Crown Rust Resistance Breaking Down in Some "Resistant" Oat Varieties — Ratings Changes Possible

Another gene that has provided resistance to crown rust in oat varieties grown in Western Canada is losing its effectiveness.

The Pc91 gene was a source of resistance to crown rust in some of common varieties in recent years, including Souris, Stainless, HiFi, AAC Justice and CDC Morrison, but changes in the crown rust pathogen population in Manitoba have resulted in these varieties becoming infected.

Photo credit: Cereal and Flax Pathology, Crop Development Centre, University of Saskatchewan
Photo credit: Cereal and Flax Pathology, Crop Development Centre, University of Saskatchewan

As Holly Derksen, plant pathologist with Manitoba Agriculture, explains in the video below, the breakdown of genetic resistance could result in changes to the province’s “resistant” rust disease rating for varieties that depend on the Pc91 gene. With resistance also being lost in the U.S., some states have already revised the ratings in their variety guides.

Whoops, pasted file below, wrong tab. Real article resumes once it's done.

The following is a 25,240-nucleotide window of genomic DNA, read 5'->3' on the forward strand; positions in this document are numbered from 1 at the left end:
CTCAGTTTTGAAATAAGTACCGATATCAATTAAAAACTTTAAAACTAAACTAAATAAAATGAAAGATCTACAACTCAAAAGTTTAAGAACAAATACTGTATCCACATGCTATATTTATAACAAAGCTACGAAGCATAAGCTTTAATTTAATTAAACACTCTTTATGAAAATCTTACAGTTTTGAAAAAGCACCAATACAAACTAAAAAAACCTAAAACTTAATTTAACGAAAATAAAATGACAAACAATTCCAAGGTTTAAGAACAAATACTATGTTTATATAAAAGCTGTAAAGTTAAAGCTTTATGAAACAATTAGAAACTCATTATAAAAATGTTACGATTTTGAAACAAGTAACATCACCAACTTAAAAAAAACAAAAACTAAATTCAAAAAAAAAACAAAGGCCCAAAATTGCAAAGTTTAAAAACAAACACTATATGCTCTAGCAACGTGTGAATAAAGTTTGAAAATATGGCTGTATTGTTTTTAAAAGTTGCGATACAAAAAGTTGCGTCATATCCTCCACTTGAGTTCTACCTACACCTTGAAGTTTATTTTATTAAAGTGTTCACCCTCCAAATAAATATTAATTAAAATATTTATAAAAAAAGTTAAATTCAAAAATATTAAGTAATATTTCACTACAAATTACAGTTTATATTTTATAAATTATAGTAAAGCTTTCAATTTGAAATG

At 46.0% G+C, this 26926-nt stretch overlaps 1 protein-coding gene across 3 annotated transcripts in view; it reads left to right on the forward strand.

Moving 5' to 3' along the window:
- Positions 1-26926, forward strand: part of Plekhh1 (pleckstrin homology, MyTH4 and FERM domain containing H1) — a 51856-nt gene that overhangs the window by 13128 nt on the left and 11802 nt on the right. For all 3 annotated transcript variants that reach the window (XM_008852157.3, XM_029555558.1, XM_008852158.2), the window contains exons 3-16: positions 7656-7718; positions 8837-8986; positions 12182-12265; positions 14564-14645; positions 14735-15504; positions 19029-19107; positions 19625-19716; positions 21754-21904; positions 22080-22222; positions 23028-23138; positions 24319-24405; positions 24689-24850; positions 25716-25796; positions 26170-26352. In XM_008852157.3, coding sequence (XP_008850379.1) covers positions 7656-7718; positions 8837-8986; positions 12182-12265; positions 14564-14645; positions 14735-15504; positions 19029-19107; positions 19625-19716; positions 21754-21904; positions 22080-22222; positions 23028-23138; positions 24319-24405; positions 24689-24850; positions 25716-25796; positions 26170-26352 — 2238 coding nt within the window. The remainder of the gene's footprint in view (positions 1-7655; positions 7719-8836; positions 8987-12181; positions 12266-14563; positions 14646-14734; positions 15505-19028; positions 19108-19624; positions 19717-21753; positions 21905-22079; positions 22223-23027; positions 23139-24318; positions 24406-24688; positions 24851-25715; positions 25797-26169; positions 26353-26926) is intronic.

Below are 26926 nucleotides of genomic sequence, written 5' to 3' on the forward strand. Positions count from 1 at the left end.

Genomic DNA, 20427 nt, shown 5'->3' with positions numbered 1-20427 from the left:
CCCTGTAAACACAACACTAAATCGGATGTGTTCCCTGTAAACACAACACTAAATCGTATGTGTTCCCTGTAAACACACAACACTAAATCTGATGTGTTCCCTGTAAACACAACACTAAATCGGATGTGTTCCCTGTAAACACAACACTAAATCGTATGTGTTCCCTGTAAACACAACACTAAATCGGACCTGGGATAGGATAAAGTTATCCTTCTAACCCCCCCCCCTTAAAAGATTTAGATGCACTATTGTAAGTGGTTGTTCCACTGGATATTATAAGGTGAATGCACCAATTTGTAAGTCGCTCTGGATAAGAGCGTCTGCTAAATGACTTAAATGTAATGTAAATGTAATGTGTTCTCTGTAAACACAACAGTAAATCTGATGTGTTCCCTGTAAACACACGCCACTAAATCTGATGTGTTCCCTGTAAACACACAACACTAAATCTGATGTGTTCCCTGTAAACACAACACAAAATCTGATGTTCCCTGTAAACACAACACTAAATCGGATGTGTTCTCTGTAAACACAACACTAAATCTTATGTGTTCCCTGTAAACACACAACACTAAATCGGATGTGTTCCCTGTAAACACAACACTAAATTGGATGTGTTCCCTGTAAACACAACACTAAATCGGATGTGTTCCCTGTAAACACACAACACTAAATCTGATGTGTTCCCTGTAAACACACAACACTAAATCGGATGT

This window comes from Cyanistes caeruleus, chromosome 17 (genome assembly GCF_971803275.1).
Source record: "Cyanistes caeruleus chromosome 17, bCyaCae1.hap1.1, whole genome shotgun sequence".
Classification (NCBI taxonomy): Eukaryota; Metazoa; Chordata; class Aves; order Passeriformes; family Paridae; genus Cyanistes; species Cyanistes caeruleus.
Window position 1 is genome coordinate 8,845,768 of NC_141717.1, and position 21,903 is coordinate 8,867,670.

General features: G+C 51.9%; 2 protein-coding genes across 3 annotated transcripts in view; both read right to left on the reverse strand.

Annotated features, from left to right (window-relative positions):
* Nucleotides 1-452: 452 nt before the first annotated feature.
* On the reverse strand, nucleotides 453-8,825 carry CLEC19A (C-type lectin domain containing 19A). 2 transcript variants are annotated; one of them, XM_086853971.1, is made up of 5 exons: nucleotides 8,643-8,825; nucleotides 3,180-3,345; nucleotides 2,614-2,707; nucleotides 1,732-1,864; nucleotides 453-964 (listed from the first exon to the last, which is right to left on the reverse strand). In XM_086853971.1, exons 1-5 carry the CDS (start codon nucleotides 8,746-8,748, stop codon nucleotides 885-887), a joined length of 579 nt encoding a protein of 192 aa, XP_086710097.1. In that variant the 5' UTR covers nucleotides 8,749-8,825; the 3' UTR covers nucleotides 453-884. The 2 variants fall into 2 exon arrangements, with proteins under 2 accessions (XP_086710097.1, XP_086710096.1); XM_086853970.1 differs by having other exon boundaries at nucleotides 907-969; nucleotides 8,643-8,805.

Breeding resistant varieties is an ongoing challenge, as selection pressure helps the crown rust population overcome resistant genes. Older oat varieties grown on the prairies used to rely on the Pc68 gene, however an outbreak of oat rust in 2005 proved it was no longer effective.

The primary source of crown rust infection is through spores that blow north from the U.S (check out the USDA’s Cereal Rust Bulletins here). Disease severity can vary depending on when the first inoculum arrives in Western Canada. However, as Derksen notes, crown rust spores can also overwinter in Manitoba. Buckthorn, which is found near rivers, can serve as an alternative host.

AAFC and MAFRD will be conducting testing this summer to determine whether ratings need to be updated in Manitoba’s seed guide.

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